Astronomer Claims the Adorable Alien in Earth to Echo May Be Realistic
Earth to Echo, the upcoming film about a group of children who befriend a tiny, owl-like alien robot, may have a relatively realistic conception of extraterrestrial life, according to astronomer Seth Shostak.
Shostak, who is a senior astronomer at the SETI (Search for Extraterrestrial Intelligence) Institute, told Space.com that the idea of encountering extraterrestrials that are robotic or cybernetic is perfectly consistent with his research. First, it stands to reason that if aliens are advanced enough to manage interstellar travel, then they are also likely advanced enough to build sentient robots.
"Just about the time that you develop enough science or tech to fly to other planets and other stars… you begin to develop faster computers. If you believe the people working on artificial intelligence - they think we will have thinking machines by midcentury. That is just decades away."
Furthermore, according to Shostak's research, cybernetic organisms have the ability to evolve much more quickly than completely organic organisms: "Machines have a lot of advantages over soft, squishy protoplasmic intelligence. They can evolve much more quickly. Machines are not stuck with Darwin."
Not only are alien visitors likely to be artificial, there is also a good chance that they would be small and adorable, much like the titular Echo. "Most people think of aliens as being human-sized - that if you have too small a brain, you are not smart," Shostak said. "That's all based on Earthly biology, which is based on neurons. Neurons of all species are about the same size... If I were creating an artificial intelligence, I'd want to save on the rocket fuel and make the intelligence small - not so small that it gets wiped out by the first raindrop it encounters, but you don't want to send elephants into space, either. So if you can build smart things that are small, it makes sense to do so. Of course, smaller is also cuter."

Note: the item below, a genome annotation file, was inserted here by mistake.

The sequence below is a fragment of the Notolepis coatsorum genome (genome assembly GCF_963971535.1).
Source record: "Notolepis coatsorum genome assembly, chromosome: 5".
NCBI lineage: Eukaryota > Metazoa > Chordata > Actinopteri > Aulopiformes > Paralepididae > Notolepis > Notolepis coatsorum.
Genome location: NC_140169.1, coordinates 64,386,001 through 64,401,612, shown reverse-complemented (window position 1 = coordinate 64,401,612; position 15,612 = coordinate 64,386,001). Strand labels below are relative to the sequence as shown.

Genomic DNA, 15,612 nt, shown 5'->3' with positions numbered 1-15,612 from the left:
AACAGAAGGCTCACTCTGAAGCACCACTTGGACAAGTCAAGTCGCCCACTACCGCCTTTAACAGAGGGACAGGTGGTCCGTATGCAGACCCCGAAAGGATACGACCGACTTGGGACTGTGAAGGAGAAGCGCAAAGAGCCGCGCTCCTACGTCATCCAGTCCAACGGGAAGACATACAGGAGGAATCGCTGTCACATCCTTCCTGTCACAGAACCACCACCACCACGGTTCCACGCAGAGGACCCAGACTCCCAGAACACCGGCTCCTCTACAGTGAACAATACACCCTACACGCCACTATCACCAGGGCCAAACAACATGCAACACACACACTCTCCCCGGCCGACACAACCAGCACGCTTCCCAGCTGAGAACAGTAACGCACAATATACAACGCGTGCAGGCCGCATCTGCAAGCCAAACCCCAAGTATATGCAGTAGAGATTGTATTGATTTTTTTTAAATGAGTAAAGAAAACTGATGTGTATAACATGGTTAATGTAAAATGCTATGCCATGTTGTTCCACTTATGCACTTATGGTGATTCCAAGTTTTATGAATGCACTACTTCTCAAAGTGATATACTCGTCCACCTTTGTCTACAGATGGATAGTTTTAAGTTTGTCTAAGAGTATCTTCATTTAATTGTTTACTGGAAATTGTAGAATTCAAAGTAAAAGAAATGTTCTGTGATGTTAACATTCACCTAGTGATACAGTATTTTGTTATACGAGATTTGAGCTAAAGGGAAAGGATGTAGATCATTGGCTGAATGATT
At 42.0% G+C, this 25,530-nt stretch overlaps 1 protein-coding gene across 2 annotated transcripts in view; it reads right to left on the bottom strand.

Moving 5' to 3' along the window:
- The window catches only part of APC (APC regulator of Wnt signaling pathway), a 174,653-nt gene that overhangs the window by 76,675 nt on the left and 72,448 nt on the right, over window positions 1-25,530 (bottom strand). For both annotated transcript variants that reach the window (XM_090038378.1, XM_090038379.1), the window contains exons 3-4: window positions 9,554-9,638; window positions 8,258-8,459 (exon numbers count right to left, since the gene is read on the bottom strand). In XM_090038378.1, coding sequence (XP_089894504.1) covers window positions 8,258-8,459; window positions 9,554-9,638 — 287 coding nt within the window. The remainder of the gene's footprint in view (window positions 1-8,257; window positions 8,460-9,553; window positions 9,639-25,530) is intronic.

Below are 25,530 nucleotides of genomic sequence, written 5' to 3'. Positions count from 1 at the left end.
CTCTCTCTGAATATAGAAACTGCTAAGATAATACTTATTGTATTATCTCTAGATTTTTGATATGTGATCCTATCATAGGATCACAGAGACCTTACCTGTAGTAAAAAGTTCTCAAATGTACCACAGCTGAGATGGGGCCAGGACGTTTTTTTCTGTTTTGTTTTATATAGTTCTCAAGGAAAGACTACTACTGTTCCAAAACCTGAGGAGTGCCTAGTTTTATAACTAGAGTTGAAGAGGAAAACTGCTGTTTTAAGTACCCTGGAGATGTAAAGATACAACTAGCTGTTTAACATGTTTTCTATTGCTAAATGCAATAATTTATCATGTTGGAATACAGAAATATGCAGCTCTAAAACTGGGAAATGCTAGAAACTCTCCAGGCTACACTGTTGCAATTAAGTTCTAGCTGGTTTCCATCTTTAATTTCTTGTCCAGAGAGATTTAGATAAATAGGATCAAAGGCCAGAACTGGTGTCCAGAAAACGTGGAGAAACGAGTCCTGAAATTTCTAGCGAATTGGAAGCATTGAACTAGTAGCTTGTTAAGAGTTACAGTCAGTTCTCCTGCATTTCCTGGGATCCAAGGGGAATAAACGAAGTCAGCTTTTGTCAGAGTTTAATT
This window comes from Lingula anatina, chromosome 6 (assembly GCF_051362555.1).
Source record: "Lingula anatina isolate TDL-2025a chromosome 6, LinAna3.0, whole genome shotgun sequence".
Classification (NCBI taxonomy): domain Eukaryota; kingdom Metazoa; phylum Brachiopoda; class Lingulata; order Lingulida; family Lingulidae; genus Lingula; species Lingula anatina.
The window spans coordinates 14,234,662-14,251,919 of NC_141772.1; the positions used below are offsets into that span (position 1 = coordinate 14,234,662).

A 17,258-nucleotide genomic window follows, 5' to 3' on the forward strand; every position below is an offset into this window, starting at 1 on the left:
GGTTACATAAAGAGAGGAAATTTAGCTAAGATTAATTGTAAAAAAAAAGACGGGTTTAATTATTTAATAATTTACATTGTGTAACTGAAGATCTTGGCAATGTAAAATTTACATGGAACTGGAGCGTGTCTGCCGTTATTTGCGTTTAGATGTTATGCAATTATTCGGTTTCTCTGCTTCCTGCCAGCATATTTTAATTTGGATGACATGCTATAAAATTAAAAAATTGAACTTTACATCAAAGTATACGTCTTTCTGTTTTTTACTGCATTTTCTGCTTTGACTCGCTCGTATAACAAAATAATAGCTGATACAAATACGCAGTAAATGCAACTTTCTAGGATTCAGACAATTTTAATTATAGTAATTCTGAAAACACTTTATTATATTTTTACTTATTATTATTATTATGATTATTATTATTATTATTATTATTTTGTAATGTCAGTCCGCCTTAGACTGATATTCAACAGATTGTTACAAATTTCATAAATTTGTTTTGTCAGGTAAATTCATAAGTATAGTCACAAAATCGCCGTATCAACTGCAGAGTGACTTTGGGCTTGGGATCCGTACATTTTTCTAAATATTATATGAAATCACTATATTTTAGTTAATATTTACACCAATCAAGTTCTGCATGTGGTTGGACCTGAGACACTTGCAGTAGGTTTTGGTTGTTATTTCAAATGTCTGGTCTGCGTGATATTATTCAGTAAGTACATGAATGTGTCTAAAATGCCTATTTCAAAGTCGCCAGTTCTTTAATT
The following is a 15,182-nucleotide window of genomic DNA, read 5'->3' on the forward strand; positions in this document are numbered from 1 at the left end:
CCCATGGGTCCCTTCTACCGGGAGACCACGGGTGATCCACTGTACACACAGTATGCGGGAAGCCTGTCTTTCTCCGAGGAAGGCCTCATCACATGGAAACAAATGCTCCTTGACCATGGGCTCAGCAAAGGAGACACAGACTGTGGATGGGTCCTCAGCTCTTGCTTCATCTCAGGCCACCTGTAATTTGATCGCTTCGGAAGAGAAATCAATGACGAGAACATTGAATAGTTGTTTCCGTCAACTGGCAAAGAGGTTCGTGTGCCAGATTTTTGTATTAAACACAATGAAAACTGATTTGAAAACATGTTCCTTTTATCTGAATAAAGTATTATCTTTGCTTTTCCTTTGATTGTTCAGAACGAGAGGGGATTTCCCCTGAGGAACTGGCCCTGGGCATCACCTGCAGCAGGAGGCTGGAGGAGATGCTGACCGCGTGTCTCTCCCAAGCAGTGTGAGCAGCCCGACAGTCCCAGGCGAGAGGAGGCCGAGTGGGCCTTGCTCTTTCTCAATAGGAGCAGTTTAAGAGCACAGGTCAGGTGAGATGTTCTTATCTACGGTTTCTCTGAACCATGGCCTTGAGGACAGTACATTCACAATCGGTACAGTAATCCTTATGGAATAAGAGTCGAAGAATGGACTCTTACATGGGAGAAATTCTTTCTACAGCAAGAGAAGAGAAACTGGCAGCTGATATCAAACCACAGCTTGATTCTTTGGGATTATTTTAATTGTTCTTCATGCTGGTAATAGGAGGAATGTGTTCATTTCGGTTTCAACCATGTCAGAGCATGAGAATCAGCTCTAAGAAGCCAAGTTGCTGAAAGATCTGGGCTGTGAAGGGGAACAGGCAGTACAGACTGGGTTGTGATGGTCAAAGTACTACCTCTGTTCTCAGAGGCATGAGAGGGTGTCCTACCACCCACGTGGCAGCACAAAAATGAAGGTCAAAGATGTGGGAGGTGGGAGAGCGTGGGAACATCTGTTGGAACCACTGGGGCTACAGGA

In light of the research that animals evolved to be cute in order to encourage parents to nurture their children, it makes sense that extraterrestrials would evolve to have an adorable appearance. Whether our definition of "cute" is the same as that of aliens is a different story.
But if the adorable Echo is realistic, then how would our government react to a little alien robot landing on Earth? According to Shostak, we would be very ill-prepared: "While there is no coordinated government plan that I know of to respond to a landing, I chaired a group that considered the implications of alien contact. It resulted in more of a gentleman's agreement. For example, if you pick up a signal that you can verify, you won't respond without contacting the United Nations. But response to an actual visit is likely to be different."
But apparently it matters very little whether we are prepared or not, because we would be sitting ducks no matter what we do: "Contact from aliens a thousand light-years away is different than having them land in Bergen County, New Jersey. I mean, let's face it: If they come here, it really doesn't matter what documents you might have in place. Whatever they want to do, they probably will do. Their technology will completely trump yours."
Watch the potentially realistic alien visitor in Earth to Echo on July 2.
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